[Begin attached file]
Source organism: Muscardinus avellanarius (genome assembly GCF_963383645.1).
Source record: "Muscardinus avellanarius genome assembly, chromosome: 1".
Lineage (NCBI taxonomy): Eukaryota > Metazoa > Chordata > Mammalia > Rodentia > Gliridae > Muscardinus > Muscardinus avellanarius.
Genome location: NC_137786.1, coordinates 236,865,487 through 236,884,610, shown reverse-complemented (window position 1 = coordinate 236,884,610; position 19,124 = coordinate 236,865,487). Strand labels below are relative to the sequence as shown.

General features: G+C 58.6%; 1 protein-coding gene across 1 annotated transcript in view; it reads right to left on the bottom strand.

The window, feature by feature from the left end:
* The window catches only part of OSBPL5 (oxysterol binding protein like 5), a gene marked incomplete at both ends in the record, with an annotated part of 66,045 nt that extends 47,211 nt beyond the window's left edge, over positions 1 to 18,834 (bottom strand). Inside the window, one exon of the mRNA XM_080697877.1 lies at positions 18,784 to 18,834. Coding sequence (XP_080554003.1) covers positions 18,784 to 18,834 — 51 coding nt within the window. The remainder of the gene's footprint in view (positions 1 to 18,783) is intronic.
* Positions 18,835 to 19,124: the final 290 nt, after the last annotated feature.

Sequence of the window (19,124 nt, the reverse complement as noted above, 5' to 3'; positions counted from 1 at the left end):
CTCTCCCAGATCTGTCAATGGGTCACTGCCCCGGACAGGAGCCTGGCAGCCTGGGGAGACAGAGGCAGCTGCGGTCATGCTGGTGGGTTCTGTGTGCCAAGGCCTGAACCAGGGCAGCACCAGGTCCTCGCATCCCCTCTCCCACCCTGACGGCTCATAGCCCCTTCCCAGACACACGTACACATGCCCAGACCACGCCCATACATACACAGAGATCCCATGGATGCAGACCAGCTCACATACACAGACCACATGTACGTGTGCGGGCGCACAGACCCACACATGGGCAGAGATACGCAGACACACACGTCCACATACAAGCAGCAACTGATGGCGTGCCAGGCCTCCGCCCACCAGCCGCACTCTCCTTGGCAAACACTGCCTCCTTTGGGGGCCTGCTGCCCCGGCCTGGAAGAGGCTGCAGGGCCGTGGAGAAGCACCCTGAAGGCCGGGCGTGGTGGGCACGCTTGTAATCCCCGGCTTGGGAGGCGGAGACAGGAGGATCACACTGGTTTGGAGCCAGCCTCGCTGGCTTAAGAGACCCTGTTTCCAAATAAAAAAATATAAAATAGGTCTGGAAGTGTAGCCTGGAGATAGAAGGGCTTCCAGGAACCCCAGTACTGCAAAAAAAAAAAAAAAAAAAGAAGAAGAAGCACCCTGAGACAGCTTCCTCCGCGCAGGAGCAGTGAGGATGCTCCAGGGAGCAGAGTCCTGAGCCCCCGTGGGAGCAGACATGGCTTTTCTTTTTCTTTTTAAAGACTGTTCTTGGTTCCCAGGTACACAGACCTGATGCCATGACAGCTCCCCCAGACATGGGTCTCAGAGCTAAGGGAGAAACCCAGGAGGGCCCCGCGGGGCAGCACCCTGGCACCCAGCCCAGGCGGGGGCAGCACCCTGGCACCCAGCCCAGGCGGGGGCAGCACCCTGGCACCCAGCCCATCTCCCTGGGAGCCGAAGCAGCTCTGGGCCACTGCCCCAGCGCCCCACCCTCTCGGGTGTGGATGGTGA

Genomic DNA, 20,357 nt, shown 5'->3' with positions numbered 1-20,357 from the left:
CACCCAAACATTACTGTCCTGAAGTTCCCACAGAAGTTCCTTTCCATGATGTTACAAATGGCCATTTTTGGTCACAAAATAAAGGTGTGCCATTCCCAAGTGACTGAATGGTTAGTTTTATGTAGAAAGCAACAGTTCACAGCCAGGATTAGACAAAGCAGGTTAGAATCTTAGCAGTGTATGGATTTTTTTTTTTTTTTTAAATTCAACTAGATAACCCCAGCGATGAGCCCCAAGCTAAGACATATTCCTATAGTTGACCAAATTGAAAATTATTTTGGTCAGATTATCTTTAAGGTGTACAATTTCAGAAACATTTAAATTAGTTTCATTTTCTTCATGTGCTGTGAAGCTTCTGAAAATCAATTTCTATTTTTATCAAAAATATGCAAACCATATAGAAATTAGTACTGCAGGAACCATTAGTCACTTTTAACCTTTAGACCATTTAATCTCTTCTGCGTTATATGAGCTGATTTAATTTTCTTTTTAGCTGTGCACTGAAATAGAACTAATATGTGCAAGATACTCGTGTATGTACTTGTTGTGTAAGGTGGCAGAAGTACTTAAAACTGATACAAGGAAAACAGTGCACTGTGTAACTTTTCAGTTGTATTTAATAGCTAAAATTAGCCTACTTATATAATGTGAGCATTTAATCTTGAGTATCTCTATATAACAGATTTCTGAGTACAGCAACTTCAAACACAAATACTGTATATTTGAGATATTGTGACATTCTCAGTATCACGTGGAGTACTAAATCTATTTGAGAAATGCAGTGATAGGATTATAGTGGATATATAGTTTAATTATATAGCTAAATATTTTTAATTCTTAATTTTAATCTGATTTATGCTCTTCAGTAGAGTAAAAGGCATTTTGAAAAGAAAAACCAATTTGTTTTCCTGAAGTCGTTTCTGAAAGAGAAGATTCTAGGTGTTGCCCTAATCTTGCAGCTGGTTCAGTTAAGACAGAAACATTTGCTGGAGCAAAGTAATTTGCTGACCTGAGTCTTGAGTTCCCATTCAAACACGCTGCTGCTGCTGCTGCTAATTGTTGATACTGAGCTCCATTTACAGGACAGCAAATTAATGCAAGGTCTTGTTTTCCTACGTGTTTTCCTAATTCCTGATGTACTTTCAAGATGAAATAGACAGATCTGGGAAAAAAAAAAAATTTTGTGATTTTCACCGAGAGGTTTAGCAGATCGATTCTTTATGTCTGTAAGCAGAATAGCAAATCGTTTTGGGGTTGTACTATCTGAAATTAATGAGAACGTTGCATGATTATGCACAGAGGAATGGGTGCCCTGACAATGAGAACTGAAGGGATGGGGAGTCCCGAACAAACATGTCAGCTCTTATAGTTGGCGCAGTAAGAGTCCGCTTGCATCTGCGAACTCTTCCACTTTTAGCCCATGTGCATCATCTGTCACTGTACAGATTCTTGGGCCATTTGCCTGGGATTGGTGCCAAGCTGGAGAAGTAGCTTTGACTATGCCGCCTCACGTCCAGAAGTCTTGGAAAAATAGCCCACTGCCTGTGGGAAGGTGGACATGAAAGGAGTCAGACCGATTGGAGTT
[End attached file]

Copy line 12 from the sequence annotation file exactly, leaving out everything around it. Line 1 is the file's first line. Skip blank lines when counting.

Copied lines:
CACCCAAACATTACTGTCCTGAAGTTCCCACAGAAGTTCCTTTCCATGATGTTACAAATGGCCATTTTTGGTCACAAAATAAAGGTGTGCCATTCCCAAGTGACTGAATGGTTAGTTTTATGTAGAAAGCAACAGTTCACAGCCAGGATTAGACAAAGCAGGTTAGAATCTTAGCAGTGTATGGATTTTTTTTTTTTTTTTAAATTCAACTAGATAACCCCAGCGATGAGCCCCAAGCTAAGACATATTCCTATAGTTGACCAAATTGAAAATTATTTTGGTCAGATTATCTTTAAGGTGTACAATTTCAGAAACATTTAAATTAGTTTCATTTTCTTCATGTGCTGTGAAGCTTCTGAAAATCAATTTCTATTTTTATCAAAAATATGCAAACCATATAGAAATTAGTACTGCAGGAACCATTAGTCACTTTTAACCTTTAGACCATTTAATCTCTTCTGCGTTATATGAGCTGATTTAATTTTCTTTTTAGCTGTGCACTGAAATAGAACTAATATGTGCAAGATACTCGTGTATGTACTTGTTGTGTAAGGTGGCAGAAGTACTTAAAACTGATACAAGGAAAACAGTGCACTGTGTAACTTTTCAGTTGTATTTAATAGCTAAAATTAGCCTACTTATATAATGTGAGCATTTAATCTTGAGTATCTCTATATAACAGATTTCTGAGTACAGCAACTTCAAACACAAATACTGTATATTTGAGATATTGTGACATTCTCAGTATCACGTGGAGTACTAAATCTATTTGAGAAATGCAGTGATAGGATTATAGTGGATATATAGTTTAATTATATAGCTAAATATTTTTAATTCTTAATTTTAATCTGATTTATGCTCTTCAGTAGAGTAAAAGGCATTTTGAAAAGAAAAACCAATTTGTTTTCCTGAAGTCGTTTCTGAAAGAGAAGATTCTAGGTGTTGCCCTAATCTTGCAGCTGGTTCAGTTAAGACAGAAACATTTGCTGGAGCAAAGTAATTTGCTGACCTGAGTCTTGAGTTCCCATTCAAACACGCTGCTGCTGCTGCTGCTAATTGTTGATACTGAGCTCCATTTACAGGACAGCAAATTAATGCAAGGTCTTGTTTTCCTACGTGTTTTCCTAATTCCTGATGTACTTTCAAGATGAAATAGACAGATCTGGGAAAAAAAAAAAATTTTGTGATTTTCACCGAGAGGTTTAGCAGATCGATTCTTTATGTCTGTAAGCAGAATAGCAAATCGTTTTGGGGTTGTACTATCTGAAATTAATGAGAACGTTGCATGATTATGCACAGAGGAATGGGTGCCCTGACAATGAGAACTGAAGGGATGGGGAGTCCCGAACAAACATGTCAGCTCTTATAGTTGGCGCAGTAAGAGTCCGCTTGCATCTGCGAACTCTTCCACTTTTAGCCCATGTGCATCATCTGTCACTGTACAGATTCTTGGGCCATTTGCCTGGGATTGGTGCCAAGCTGGAGAAGTAGCTTTGACTATGCCGCCTCACGTCCAGAAGTCTTGGAAAAATAGCCCACTGCCTGTGGGAAGGTGGACATGAAAGGAGTCAGACCGATTGGAGTT